Indexed on: 29 Jun '11Published on: 29 Jun '11Published in: Journal of Chromatography A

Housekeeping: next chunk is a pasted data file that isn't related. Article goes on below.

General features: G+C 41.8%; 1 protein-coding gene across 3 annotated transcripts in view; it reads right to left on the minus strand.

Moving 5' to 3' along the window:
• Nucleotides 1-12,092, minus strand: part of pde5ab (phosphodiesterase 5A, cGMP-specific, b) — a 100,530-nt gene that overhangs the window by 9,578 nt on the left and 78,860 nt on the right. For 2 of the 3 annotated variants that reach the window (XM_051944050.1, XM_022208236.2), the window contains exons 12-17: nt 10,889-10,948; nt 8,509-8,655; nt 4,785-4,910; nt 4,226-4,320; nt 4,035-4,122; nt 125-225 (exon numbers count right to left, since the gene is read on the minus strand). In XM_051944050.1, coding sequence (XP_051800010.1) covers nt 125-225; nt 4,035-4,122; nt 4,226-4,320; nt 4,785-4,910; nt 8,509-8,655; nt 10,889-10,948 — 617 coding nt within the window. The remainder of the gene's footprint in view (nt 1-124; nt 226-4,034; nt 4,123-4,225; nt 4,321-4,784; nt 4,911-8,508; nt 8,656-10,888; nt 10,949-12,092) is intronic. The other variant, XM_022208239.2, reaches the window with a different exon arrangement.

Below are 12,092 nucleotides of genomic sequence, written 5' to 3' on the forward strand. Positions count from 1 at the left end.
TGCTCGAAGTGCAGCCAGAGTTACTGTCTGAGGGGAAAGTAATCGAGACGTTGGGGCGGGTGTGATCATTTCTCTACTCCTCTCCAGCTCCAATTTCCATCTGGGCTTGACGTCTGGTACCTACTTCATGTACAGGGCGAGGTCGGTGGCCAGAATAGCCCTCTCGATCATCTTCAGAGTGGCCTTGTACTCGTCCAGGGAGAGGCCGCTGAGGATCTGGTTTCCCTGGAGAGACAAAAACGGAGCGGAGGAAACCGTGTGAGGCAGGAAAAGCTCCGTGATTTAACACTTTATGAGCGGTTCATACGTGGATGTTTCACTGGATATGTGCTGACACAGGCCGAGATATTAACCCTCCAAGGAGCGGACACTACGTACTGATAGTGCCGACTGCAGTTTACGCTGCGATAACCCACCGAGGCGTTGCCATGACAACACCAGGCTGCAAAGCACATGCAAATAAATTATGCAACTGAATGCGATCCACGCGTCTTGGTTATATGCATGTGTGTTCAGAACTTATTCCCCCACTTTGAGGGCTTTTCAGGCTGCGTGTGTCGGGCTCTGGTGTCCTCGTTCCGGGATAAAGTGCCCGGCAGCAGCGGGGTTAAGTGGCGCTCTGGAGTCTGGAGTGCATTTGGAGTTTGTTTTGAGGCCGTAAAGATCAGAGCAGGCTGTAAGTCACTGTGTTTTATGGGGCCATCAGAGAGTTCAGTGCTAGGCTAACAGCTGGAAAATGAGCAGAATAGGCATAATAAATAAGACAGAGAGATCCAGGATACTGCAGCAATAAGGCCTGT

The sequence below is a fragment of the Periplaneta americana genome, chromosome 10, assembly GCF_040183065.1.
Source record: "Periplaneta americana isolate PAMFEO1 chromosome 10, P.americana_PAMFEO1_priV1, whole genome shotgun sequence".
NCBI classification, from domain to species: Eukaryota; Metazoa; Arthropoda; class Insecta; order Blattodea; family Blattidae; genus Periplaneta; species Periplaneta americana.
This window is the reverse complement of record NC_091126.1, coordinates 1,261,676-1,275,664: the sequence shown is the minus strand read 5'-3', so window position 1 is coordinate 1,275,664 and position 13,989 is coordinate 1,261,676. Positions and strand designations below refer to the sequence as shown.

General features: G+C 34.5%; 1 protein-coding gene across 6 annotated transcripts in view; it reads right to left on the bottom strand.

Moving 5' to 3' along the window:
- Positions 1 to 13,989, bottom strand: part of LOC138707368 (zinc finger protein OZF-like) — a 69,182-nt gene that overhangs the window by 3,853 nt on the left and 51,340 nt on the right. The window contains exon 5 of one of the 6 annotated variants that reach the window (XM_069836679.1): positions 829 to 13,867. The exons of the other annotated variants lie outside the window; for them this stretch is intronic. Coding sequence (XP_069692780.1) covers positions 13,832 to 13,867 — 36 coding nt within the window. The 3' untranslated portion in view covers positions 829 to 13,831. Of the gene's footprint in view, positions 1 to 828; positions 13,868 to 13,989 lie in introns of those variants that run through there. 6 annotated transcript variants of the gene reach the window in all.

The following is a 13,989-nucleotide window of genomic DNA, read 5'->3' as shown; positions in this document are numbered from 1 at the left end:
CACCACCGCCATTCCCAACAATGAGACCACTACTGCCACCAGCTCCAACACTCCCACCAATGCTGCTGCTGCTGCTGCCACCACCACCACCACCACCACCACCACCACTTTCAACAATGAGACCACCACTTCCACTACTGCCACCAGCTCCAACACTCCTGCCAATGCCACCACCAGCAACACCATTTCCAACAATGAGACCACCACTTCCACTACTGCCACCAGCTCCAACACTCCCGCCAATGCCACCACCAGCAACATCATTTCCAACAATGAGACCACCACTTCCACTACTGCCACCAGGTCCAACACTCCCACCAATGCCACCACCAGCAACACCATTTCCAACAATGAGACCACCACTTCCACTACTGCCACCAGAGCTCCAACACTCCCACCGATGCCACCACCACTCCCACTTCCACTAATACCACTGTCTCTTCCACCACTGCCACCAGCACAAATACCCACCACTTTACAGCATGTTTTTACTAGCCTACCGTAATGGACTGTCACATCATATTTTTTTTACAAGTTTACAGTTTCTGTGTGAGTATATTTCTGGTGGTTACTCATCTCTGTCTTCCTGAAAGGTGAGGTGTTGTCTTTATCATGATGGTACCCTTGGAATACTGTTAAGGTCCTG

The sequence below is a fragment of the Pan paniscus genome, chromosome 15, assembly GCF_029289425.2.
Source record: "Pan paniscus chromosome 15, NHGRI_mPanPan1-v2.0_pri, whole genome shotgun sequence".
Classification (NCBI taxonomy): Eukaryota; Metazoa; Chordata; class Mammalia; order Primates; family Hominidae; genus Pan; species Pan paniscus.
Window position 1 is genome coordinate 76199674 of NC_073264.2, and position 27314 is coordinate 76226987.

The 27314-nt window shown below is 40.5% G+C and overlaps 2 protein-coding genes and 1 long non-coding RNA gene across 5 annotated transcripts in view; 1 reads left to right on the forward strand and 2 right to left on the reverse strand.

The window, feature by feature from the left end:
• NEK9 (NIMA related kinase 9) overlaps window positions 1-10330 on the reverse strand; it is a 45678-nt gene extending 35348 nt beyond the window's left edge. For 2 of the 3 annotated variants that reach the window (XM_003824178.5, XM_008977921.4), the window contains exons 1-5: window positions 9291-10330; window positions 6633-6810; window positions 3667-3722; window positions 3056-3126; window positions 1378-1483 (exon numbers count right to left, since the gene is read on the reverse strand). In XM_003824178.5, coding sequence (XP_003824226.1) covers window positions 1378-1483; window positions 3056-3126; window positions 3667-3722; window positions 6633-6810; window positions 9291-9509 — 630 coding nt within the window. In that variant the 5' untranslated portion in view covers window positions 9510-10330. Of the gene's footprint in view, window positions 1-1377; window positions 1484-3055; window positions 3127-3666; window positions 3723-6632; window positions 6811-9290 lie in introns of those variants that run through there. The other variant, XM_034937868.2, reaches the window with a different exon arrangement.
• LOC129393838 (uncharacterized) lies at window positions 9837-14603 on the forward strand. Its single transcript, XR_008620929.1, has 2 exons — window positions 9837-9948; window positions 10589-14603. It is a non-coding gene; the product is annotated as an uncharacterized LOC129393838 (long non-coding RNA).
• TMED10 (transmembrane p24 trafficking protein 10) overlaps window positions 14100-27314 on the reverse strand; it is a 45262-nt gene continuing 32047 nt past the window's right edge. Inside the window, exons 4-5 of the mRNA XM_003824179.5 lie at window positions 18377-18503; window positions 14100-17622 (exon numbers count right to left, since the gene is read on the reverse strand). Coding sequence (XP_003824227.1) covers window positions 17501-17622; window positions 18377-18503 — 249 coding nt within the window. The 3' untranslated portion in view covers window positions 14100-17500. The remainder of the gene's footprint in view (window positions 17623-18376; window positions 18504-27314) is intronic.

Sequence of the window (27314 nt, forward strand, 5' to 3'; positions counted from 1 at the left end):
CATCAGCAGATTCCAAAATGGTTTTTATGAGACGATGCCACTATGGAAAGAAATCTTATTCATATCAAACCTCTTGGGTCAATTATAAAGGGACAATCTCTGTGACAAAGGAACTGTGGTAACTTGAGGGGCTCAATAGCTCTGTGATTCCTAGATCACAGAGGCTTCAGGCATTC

This paper introduces a design of experiments (DOE) approach for method optimisation in hydrophilic interaction chromatography (HILIC). An optimisation strategy for the separation of acetylsalicylic acid, its major impurity salicylic acid and ascorbic acid in pharmaceutical formulations by HILIC is presented, with the aid of response surface methodology (RSM) and Derringer's desirability function. A Box-Behnken experimental design was used to build the mathematical models and then to choose the significant parameters for the optimisation by simultaneously taking both resolution and retention time as the responses. The refined model had a satisfactory coefficient (R²>0.92, n=27). The four independent variables studied simultaneously were: acetonitrile content of the mobile phase, pH and concentration of buffer and column temperature each at three levels. Of these, the concentration of buffer and its cross-product with pH had a significant, positive influence on all studied responses. For the test compounds, the best separation conditions were: acetonitrile/22 mM ammonium acetate, pH 4.4 (82:18, v/v) as the mobile phase and column temperature of 28°C. The methodology also captured the interaction between variables which enabled exploration of the retention mechanism involved. It would be inferred that the retention is governed by a compromise between hydrophilic partitioning and ionic interaction. The optimised method was further validated according to the ICH guidelines with respect to linearity and range, precision, accuracy, specificity and sensitivity. The robustness of the method was also determined and confirmed by overlying counter plots of responses which were derived from the experimental design utilised for method optimisation.